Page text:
Trade Remedies

An Overview of Trade Remedies

The United States, like many of its trading partners, has established procedures by which additional duties can be imposed on imports that are “unfairly” traded and cause “material injury” to the competing domestic industry.

The most commonly used of these trade remedies is called antidumping. Rather simply stated, “dumping” occurs when imported merchandise from a specified country is sold at a lower price in the United States than in its home market. To make this calculation, the Commerce Department looks to the prices for the first unrelated sales in both markets, then adjusts to make them comparable at an “ex-factory” level. In cases involving Chinese products, the sale price to the U.S. is compared not with the sale price in China, but instead with the cost of production there. That number is calculated using “market economy” prices for the materials, labor, utilities and other factors used in producing the goods. The “dumping margin” is the difference between the home market price, or the cost of production, and the U.S. price. If antidumping duties are imposed, the amount of such duties is reflects the amount of that difference.

Another remedy involves imposition of countervailing duties on merchandise that has benefited from government subsidies. The amount of the subsidies is expressed as a percentage of the value of the merchandise benefiting from them, with additional duties imposed to offset them

Before antidumping or countervailing duties may be imposed, the United States International Trade Commission (USITC) must determine that the imports are causing, or threatening to cause, “material injury” to a competing domestic industry. This determination requires the USITC to analyze such factors as import volume and percentage, price undercutting and the profitability of the domestic industry.

If both the Commerce Department and USITC make affirmative determinations, an antidumping duty order or countervailing duty order will be imposed and additional duties collected on imports covered by the order. U.S. law permits the Commerce Department to review the extent of dumping or subsidization annually, and change the rates of antidumping or countervailing duties with retroactive effect. This means that an importer may get an additional duty bill (or a duty refund) long after having entered merchandise. Whether the antidumping or countervailing duty order remains necessary is reconsidered every five years by both agencies, in “sunset reviews.”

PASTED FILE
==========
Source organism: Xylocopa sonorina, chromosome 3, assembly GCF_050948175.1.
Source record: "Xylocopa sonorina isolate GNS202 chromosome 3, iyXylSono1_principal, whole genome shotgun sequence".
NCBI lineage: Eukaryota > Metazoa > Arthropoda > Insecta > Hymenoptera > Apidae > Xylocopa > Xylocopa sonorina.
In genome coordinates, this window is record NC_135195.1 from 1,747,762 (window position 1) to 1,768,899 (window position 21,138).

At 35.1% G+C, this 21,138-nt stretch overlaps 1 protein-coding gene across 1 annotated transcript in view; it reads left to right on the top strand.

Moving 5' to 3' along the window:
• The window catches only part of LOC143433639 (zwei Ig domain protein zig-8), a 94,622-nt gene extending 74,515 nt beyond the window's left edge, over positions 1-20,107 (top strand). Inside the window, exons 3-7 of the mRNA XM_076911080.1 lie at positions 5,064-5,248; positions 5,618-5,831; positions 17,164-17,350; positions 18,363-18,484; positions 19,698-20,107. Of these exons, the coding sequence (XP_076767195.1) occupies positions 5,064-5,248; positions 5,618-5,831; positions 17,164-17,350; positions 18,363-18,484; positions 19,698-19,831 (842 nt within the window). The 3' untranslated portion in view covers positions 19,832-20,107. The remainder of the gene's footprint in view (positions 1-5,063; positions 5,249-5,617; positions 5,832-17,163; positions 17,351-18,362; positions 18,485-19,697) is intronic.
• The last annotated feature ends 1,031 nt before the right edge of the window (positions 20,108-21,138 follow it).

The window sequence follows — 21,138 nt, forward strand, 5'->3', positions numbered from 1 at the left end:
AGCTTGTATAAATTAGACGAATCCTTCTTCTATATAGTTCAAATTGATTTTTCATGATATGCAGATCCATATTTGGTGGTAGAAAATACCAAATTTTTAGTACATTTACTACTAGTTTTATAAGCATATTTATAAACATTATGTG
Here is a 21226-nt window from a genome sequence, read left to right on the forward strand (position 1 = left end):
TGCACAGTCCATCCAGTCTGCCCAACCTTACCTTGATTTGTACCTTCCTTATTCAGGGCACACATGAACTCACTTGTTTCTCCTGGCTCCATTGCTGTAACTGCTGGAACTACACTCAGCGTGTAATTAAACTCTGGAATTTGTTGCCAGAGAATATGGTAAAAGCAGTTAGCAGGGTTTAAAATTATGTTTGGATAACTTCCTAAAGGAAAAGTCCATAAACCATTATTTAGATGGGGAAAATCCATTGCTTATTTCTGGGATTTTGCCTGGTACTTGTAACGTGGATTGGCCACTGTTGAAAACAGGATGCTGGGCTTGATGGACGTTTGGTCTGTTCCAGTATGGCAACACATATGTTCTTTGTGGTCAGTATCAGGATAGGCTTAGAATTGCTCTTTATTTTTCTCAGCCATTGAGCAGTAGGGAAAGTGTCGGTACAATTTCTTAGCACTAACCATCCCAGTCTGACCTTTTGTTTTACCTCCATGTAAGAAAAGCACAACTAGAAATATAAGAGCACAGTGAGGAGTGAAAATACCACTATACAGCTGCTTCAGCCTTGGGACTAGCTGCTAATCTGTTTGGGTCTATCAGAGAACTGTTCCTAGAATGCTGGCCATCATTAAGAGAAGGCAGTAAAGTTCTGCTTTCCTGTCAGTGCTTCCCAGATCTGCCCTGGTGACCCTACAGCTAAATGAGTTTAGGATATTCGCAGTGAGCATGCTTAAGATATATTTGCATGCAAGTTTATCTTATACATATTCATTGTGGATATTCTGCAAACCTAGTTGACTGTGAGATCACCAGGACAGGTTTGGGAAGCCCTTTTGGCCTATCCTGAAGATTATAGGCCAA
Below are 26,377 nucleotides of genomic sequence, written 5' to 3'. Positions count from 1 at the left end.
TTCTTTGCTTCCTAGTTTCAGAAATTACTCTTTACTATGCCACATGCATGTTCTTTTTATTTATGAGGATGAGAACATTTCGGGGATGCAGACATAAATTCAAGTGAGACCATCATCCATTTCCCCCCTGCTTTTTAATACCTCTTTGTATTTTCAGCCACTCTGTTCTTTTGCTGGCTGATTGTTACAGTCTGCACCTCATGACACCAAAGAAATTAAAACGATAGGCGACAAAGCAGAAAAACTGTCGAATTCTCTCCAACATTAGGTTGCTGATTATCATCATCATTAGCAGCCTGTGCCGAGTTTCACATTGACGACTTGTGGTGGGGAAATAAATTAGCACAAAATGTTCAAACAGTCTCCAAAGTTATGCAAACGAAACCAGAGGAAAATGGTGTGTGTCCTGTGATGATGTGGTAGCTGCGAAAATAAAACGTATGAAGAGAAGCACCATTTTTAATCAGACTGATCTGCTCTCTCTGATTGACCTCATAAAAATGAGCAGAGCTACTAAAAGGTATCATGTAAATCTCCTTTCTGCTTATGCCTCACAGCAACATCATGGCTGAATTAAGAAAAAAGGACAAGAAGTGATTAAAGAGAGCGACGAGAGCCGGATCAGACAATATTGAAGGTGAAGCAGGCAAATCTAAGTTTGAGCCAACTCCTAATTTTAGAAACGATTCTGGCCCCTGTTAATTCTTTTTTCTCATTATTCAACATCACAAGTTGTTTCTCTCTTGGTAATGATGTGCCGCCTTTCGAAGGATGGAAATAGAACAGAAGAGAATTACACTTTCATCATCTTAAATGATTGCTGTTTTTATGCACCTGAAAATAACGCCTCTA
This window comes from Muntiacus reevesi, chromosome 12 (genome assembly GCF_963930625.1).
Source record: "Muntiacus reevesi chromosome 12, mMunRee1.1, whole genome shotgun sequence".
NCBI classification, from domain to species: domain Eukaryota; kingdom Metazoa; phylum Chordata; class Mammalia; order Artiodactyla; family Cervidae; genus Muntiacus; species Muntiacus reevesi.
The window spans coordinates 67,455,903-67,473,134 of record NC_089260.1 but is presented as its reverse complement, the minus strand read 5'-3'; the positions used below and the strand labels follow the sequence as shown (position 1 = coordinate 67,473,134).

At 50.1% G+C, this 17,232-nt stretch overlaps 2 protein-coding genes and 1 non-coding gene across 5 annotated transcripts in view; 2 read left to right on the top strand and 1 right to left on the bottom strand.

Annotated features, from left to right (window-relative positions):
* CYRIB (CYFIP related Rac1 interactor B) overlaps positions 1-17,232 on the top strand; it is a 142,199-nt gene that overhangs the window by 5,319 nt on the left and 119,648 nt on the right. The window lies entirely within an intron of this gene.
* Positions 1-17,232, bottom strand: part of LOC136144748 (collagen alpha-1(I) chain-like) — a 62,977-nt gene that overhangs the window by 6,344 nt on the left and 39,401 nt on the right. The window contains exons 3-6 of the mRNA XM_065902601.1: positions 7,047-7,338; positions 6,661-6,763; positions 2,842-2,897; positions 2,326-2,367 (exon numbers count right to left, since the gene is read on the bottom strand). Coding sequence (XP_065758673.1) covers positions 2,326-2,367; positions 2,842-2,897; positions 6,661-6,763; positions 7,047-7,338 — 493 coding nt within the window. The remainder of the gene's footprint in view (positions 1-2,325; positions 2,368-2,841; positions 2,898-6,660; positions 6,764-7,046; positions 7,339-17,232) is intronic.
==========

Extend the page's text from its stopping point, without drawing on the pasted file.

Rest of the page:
One chronic issue with antidumping and countervailing duty orders is whether particular merchandise is described within their scope. It’s often the case that orders are written with generalized language that may not specifically describe an imported item. In such cases, the Commerce Department has authority to determine the item’s coverage. Importers that fail to consider whether their products may be covered can face an unpleasant surprise if U.S. Customs and Border Protection (CBP), the agency enforcing orders at the time of importation, concludes that they are.

Another recurring issue is identifying the exporter of merchandise for purposes of identifying the applicable duty rate. This is particularly important in antidumping cases, where the party identified as the seller in CBP entry documents may not qualify as the exporter for duty assessment purposes. The rules for this determination are arcane, subject to interpretation by both the Commerce Department and CBP and differ when Chinese merchandise is involved rather than goods from a “market economy” country.

Legal Assistance with Trade Remedies

I have lengthy experience assisting domestic producers, importers and foreign exporters in antidumping and countervailing duty cases, covering the full range of practice in this area. I have filed petitions on behalf of domestic producers facing injurious import competition as well as represented importers and exporters defending themselves against charges that their goods are dumped or subsidized and cause material injury. In addition, I have participated in numerous judicial appeals following agency action. My experience includes five years at the USITC’s Office of General Counsel, where I provided advice in dozens of antidumping and countervailing duty investigations and was counsel of record in numerous appeals.

A significant part of my practice involves assisting domestic producers, importers and exporters with advice regarding scope coverage, representation in related proceedings before the Commerce Department and liaising with CBP to ensure proper enforcement of orders. I also assist importers in properly identifying the foreign party whose margin of dumping or countervailing duty rate will apply to their entries and establishing procedures to ensure that they meet Commerce Department and CBP requirements.

If you need guidance on trade remedies, contact me using the form below or call my office at 202-772-2039.

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